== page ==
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Five Large P4 Coolers
Date 10th December 2004
Author James "Agg" Rolfe

Cooler Master Hyper 6:
We actually saw this heatsink at CeBIT Sydney 2004 in May and spoke to some Cooler Master people about it. In basic concept it is very similar to the Silent Tower mentioned earlier, with a CPU block at the bottom, from which heatpipes carry heat up into a large radiator where forced air-cooling removes the heat. The radiator in this cooler uses all-copper fins with a "toothed" edge for more surface area.

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The name "Hyper 6" comes from the fact that it uses 6 heat-pipes. Thermaltake's Silent Tower on the previous page looks very similar, but their 3 heatpipes loop down through the radiator, across the CPU core block and back up into the radiator. Cooler Master claim this is less efficient than having 6 individual heatpipes, that all start at the CPU block and go up into the radiator. They also explained that heatpipes take a little while to "get going", so beneath the radiator there is a more conventional-looking heatsink which helps dissipate CPU heat right from the start. I imagine it helps out once everything is up to temperature as well - we'll find out in the testing.

Click to Enlarge   Click to Enlarge

This cooler comes in a neat little retail pack with carrying handle. Inside, as well as the Hyper 6, you also get a pile of mounting equipment, some Cooler Master branded thermal paste, a sheet of installation instructions with pictures far too tiny to be really useful and a speed-controlled 80mm fan. This clear fan is powered from a 4-pin molex connector, but also has a 3-pin connector with the rpm-monitoring wire attached, so you can keep an eye on the fan speed. Controlling the fan speed is performed via a rheostat - a variable resistor - which can be mounted in a 3.5" bay or a PCI slot using covers provided with the kit.

Click to Enlarge

Sonic shows the finely machined CPU contact surface. Cooler Master indicate that the Hyper 6 can be used on "all P4 and K8 CPUs", but only sockets 478, 940 and 754 are mentioned in the manual and website - not LGA775.

This was actually the first cooler that I installed for this roundup, and things were a little trickier than I had hoped. For all testing the primary motherboard used is ABIT's IC7. This shares much of the overclocking abilities of their IC7-MAX3, but is the least feature-encrusted model in the family. For mounting compatability I also tested on two other S478 motherboards: Gigabyte's GA-8SG-667 and PowerColor's (Micro-ATX) A300M-E1394.

Cooler Master provide a Retention Module, similar to the stock black plastic one on most P4 motherboards, but it also has A64 mounting lugs and holes for A64 motherboards. This turned out to be a common theme across most of the coolers in this roundup. On S478 boards they generally use the stock RM. On LGA775 or AMD motherboards, they install something very similar to a S478 RM and mount onto that. The issue with the Cooler Master RM is that the A64 lugs are fouled by some components near the top edge of the IC7, above the CPU socket. It would be possible to install their RM, but it would put a lot of pressure on those components - more than I'm comfortable with. On the Gigabyte board it slightly pressures some components, but only a little. It fits fine on the PowerColor board. The lower parts of the metal radiator shroud may be an issue on some boards also - it seems sheer coincidence that a tall capacitor on the Abit board fits between the shroud and a heatpipe. One centimeter to the side and the capacitor would be pressured by the shroud.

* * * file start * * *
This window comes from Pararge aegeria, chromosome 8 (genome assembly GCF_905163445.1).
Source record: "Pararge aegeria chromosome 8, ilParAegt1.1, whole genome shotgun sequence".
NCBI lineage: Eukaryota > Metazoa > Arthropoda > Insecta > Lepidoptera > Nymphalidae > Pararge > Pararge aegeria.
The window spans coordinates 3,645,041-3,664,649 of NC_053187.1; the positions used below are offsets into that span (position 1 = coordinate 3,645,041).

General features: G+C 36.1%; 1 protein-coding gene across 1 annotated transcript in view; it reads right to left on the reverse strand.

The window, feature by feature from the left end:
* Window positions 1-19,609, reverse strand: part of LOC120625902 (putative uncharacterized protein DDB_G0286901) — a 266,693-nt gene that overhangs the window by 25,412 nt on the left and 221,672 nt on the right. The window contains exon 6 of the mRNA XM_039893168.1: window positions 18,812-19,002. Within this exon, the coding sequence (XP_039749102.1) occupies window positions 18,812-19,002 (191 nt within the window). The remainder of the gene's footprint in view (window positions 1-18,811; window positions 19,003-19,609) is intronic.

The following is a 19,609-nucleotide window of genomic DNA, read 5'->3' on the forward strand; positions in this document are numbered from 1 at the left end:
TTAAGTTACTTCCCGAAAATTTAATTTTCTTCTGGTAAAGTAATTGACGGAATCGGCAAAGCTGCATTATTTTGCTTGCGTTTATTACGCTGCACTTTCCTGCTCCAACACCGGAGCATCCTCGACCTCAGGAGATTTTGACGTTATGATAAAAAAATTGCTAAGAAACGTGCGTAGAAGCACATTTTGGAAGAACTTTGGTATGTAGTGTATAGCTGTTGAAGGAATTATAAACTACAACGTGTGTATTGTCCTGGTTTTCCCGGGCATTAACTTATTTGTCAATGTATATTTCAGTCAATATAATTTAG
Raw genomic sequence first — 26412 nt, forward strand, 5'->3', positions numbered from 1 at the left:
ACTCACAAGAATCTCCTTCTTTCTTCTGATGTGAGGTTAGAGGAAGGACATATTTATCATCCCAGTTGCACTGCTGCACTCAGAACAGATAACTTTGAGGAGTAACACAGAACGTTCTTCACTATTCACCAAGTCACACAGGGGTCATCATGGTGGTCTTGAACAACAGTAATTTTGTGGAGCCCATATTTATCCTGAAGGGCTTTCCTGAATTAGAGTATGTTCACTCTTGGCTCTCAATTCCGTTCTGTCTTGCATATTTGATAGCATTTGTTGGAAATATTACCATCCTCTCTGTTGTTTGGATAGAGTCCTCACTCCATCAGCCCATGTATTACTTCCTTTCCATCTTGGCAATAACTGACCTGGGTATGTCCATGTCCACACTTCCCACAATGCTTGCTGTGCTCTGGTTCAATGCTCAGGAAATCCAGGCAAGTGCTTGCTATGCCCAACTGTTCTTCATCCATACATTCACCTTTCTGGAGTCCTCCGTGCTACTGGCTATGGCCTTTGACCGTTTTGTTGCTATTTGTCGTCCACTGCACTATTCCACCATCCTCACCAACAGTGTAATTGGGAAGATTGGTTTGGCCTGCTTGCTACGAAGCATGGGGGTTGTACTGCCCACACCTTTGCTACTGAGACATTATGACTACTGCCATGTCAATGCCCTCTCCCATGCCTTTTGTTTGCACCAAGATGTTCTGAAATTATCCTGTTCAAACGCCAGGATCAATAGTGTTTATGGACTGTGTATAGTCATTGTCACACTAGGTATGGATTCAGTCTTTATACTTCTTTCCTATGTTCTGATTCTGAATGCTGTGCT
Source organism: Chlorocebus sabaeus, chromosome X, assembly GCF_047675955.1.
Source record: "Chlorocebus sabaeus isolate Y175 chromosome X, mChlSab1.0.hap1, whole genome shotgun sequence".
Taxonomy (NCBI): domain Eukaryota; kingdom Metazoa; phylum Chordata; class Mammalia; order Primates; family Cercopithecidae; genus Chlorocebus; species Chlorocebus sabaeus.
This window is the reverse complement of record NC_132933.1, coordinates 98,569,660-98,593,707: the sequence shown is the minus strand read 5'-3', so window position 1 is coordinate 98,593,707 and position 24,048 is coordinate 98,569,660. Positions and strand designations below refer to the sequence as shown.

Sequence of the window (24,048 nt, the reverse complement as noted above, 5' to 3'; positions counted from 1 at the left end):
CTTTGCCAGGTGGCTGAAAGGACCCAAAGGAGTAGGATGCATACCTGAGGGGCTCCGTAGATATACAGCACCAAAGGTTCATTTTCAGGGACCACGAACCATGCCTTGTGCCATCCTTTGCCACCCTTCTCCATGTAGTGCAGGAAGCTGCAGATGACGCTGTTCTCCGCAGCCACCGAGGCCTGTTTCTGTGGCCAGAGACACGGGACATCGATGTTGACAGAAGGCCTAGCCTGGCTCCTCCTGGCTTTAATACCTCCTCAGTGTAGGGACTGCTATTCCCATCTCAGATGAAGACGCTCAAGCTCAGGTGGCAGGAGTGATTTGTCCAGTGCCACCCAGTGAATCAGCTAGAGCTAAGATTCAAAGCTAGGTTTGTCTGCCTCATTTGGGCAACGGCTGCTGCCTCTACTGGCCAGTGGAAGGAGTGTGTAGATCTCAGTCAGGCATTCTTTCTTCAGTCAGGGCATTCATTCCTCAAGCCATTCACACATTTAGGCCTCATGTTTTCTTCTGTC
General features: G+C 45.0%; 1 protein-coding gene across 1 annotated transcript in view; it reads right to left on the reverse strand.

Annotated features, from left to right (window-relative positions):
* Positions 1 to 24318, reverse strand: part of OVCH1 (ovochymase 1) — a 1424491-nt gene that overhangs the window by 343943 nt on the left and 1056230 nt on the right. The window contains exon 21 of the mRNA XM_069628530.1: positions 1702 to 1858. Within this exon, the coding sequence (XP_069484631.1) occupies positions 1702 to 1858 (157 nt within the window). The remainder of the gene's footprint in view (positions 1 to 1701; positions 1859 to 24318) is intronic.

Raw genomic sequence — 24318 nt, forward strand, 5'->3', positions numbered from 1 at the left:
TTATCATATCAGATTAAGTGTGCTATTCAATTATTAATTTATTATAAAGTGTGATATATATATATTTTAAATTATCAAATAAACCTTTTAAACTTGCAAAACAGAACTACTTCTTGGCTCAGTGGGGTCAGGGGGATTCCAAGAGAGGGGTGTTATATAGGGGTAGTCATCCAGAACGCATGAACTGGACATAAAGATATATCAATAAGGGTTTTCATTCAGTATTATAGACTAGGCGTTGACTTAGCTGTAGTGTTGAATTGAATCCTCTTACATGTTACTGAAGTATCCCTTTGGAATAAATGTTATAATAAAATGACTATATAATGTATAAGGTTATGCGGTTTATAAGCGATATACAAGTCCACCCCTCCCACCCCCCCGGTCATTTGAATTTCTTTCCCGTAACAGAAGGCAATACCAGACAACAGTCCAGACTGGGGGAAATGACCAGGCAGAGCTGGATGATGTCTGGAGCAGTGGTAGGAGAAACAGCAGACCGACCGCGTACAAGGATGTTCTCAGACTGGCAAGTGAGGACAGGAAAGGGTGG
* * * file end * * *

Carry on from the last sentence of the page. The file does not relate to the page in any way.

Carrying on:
An examination of Cooler Master's RM reveals it to be essentially identical to the stock RM, with two exceptions. Firstly, it allows for mounting on A64 motherboards, which doesn't affect our testing. Secondly, it is intended to be screwed onto a provided metal backplate for extra motherboard/socket support, to stop the mass of the Hyper 6 literally pulling the stock RM off the motherboard. The good news is that the mounting holes are the same, so for the purposes of testing I used the stock RM with the provided backplate and mounting screws. I'm confident this provides exactly the same level of mounting security, CPU clamping pressure and cooling performance as using Cooler Master's RM as per their instructions.

Click to Enlarge   Click to Enlarge

Speaking of clamping pressure, you need to use a surprising amount of force to get the Hyper 6 clips onto the RM. Once there, I have to say I'm not super-confident that the heatsink wouldn't come loose if the PC was banged around. It seems the clips could slip off the side of the heatsink, allowing it to spring free. It should be fine sitting on your desk, but the thought of this monster heatsink dropping onto your video card and rattling around inside your case on the way to a LAN party is terrifying. In fact, at the PC Show, the Cooler Master representative agreed that unmounting the cooler would be a very good idea before transporting the PC. Given the fiddliness of the install, this could be annoying if you regularly move your PC around.

Depending on the orientation of your motherboard socket, there may be little to no airflow around your northbridge cooler and the back of your video card with the Hyper 6. This was definitely the case on our IC7 testbed. Of course, mounted in a PC case you will have some airflow, but having the northbridge tucked away in a stagnant hotspot between the back of your video card and your CPU cooler can affect your ability to push for high FSB overclocks.

All original content copyright James Rolfe.
All rights reserved. No reproduction allowed without written permission.
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